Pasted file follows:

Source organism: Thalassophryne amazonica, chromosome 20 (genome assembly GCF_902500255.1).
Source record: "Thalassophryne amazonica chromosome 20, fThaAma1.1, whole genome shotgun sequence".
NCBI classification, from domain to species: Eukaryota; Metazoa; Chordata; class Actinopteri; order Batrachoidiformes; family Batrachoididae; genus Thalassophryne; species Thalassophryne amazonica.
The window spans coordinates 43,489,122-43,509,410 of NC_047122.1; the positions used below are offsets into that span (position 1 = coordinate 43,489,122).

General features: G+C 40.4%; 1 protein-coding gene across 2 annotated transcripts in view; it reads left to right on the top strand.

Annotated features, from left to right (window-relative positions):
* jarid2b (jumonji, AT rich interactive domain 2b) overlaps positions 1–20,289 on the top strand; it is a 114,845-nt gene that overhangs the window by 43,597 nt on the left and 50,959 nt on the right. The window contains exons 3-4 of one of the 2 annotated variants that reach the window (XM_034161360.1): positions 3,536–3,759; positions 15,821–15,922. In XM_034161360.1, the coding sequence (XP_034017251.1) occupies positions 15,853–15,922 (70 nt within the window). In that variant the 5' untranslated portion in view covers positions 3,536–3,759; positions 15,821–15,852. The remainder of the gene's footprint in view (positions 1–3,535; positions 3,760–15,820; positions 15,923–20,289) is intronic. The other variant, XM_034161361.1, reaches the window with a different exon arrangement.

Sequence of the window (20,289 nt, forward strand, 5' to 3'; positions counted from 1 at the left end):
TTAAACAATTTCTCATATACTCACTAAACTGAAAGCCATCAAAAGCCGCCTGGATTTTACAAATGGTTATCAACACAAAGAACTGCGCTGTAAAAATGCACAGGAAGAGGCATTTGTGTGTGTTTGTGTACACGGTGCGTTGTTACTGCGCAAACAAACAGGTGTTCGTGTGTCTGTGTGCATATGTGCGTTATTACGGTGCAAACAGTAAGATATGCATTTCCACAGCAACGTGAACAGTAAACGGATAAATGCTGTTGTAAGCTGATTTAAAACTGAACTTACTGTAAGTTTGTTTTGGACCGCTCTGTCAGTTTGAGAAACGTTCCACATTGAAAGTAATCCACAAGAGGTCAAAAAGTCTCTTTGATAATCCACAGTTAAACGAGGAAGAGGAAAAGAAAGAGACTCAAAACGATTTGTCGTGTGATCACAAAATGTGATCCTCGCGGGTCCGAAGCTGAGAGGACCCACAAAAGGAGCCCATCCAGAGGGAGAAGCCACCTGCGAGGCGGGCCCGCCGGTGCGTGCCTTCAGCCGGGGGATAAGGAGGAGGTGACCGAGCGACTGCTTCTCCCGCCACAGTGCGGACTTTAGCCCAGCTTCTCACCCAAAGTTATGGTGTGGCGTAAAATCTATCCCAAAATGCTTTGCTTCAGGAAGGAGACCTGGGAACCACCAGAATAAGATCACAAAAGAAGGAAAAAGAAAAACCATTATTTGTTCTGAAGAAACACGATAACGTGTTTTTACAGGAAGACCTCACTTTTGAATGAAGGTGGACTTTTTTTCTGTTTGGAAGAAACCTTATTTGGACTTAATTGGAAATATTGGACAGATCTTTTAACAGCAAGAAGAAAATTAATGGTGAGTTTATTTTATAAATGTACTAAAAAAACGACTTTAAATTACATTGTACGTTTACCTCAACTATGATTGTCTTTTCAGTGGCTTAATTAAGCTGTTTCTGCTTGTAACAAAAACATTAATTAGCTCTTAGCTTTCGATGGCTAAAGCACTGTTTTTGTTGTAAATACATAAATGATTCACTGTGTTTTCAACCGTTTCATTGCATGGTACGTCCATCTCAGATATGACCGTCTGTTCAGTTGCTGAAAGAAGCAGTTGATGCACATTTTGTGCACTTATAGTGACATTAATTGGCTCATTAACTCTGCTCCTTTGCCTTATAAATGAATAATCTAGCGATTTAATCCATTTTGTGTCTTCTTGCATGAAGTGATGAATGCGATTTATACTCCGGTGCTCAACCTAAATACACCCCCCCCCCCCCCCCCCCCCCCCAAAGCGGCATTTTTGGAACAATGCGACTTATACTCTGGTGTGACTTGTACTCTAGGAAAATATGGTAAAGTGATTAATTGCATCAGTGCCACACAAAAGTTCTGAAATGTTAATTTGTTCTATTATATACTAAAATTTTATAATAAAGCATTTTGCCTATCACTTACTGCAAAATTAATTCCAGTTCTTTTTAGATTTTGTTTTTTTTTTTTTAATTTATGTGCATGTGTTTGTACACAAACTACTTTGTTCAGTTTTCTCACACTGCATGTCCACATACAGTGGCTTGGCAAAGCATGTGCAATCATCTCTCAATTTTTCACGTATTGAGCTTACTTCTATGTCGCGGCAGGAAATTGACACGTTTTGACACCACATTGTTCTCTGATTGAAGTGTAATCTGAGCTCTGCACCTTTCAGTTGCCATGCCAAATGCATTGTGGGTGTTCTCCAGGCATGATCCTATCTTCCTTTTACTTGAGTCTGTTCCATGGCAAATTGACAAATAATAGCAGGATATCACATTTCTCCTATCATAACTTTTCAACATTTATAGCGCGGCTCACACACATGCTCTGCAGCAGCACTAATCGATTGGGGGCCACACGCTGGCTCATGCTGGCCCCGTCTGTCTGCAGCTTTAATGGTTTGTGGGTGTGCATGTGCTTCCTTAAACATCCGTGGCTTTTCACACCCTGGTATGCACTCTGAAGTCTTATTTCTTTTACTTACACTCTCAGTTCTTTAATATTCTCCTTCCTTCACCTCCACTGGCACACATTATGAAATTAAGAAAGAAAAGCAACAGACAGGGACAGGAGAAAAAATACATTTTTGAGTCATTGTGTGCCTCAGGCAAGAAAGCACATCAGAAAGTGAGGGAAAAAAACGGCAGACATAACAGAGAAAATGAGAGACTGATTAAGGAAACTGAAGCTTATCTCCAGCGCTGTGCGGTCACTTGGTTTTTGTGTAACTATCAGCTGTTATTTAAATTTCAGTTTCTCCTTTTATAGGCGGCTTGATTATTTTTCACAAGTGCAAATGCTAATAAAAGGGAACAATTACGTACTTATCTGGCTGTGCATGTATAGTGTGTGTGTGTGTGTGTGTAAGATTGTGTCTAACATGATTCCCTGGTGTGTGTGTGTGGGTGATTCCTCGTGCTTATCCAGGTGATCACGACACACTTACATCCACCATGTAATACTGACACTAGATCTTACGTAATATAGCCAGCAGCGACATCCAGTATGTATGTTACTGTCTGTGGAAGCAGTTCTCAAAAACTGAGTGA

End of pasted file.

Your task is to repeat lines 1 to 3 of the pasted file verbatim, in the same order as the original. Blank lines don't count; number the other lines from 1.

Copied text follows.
Source organism: Thalassophryne amazonica, chromosome 20 (genome assembly GCF_902500255.1).
Source record: "Thalassophryne amazonica chromosome 20, fThaAma1.1, whole genome shotgun sequence".
NCBI classification, from domain to species: Eukaryota; Metazoa; Chordata; class Actinopteri; order Batrachoidiformes; family Batrachoididae; genus Thalassophryne; species Thalassophryne amazonica.